Madagascar’s leader hints at ‘neutral’ government


Madagascar’s leader said he could form a politically “neutral” government after last-ditch power-sharing talks failed over the weekend, and said he expected to retain the military’s support.

President Andry Rajoelina has been at the centre of a bitter leadership battle since he overthrew former leader Marc Ravalomanana with the help of dissident troops in March 2009 following weeks of violent protests.

Last month, the military gave Africa’s youngest leader until the end of April to find a solution after the African Union slapped sanctions on Rajoelina and more than 100 of his allies.
“We have decided -… when politicians can’t get on with one another, directing government affairs and the main political institutions must be left to neutral personalities,” he told reporters in the capital Antananarivo.

He gave no details but there has been speculation that the new government could be an all-inclusive entity representing technocrats, civil society as well as the armed forces.

Under the old constitution, Rajoelina, 35, would be too young to lead Madagascar, where foreign investment had skyrocketed as companies like Rio Tinto and Sherritt International moved in to tap oil and mineral deposits.

But the political turmoil has hammered the island’s tourism sector and analysts expect foreign investment to slow sharply.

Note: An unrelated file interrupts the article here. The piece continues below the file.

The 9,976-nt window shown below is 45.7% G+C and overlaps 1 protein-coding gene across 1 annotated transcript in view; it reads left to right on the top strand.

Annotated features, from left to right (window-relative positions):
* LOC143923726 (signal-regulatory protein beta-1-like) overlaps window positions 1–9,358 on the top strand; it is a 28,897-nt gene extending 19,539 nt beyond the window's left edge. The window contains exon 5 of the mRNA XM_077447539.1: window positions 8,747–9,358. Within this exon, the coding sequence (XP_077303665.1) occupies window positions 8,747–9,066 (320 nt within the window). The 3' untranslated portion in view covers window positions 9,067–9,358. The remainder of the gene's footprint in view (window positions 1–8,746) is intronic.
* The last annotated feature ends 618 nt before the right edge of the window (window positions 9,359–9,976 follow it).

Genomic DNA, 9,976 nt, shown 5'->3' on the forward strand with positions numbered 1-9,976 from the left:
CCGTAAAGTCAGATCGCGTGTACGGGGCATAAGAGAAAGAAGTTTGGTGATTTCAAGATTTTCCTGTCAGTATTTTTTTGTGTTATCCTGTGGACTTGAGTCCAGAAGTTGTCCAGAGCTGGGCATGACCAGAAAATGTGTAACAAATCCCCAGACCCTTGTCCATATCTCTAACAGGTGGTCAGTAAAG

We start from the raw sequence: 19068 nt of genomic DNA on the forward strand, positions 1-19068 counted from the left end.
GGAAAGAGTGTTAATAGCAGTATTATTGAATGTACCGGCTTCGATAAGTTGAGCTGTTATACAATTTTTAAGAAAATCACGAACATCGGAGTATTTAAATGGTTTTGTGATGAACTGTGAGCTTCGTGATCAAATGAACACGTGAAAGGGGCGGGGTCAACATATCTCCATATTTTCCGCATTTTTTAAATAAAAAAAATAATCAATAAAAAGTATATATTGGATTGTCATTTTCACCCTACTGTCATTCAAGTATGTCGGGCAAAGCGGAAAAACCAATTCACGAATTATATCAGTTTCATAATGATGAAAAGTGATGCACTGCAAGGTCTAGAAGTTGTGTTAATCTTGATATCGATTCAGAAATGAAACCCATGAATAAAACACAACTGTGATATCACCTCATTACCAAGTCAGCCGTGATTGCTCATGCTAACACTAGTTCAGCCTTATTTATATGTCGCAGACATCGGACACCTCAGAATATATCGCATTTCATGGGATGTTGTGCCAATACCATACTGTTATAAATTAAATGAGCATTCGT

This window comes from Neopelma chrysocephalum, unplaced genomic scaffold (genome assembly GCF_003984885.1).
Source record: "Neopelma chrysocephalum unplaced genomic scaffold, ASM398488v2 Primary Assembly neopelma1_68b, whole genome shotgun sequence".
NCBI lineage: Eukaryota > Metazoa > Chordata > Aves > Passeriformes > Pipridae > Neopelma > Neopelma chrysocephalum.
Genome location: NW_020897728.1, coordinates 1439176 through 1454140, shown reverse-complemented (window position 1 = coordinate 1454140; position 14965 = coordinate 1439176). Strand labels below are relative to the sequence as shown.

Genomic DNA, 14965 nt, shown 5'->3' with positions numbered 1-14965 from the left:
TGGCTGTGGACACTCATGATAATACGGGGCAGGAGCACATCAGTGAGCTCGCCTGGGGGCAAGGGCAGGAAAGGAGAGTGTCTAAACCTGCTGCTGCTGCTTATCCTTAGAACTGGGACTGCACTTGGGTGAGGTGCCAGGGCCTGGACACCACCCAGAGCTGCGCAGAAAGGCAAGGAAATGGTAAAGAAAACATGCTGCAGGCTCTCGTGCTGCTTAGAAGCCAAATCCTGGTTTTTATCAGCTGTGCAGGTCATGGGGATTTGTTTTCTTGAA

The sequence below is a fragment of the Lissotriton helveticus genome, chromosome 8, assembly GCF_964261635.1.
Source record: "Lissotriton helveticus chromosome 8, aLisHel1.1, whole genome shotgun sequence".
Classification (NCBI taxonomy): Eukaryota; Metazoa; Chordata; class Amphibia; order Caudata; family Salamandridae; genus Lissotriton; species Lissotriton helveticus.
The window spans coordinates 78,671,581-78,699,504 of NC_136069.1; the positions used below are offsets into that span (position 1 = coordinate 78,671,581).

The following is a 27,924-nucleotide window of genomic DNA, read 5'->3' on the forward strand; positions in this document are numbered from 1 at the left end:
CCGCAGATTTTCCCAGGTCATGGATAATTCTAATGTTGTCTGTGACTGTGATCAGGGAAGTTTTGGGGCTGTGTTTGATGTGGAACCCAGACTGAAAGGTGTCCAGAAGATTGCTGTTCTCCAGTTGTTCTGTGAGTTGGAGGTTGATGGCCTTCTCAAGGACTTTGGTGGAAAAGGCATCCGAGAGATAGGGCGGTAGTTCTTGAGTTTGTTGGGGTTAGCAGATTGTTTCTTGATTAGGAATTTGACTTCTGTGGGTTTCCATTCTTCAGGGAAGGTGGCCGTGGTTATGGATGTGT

Rajoelina did not say if he would sack his prime minister, a senior military officer, but declared the time for talks was over. He said however he was open to proposals from his rivals.

Hours after laying out his roadmap to ending the more than 14-month crisis on the Indian Ocean Island before the military top-brass, Rajoelina said: “I believe we are on the same wave length as the armed forces.”
“We have to move forward, we must build the Fourth Republic. The transition must end this year,” Rajoelina said. A final decision on how to take the former French colony forward would be made within 48 hours, he said.

There was no immediate comment from opposition or military leaders.

Last week, Rajoelina, Ravalomanana and former Presidents Didier Ratsiraka and Albert Zafy attended three days of talks in Pretoria, organised by mediators from France, South Africa and the South African Development Community.

SADC mediator and former Mozambican President Joaquim Chissano said the sticking points at the negotiations were the timing of elections and an amnesty for alleged crimes during the run-up to Ravalomanana’s downfall.

International mediators brokered a string of deals last year that paved the way for a unity government, only for them to collapse on Rajoelina’s return to the island.

Rajoelina said he would “take measures” against anyone trying to obstruct the path to elections on the world’s fourth largest island. Foreign donors have warned that unilaterally organised elections would lack legitimacy and transparency.

Pic: President Andry Rajoelina of Madagascar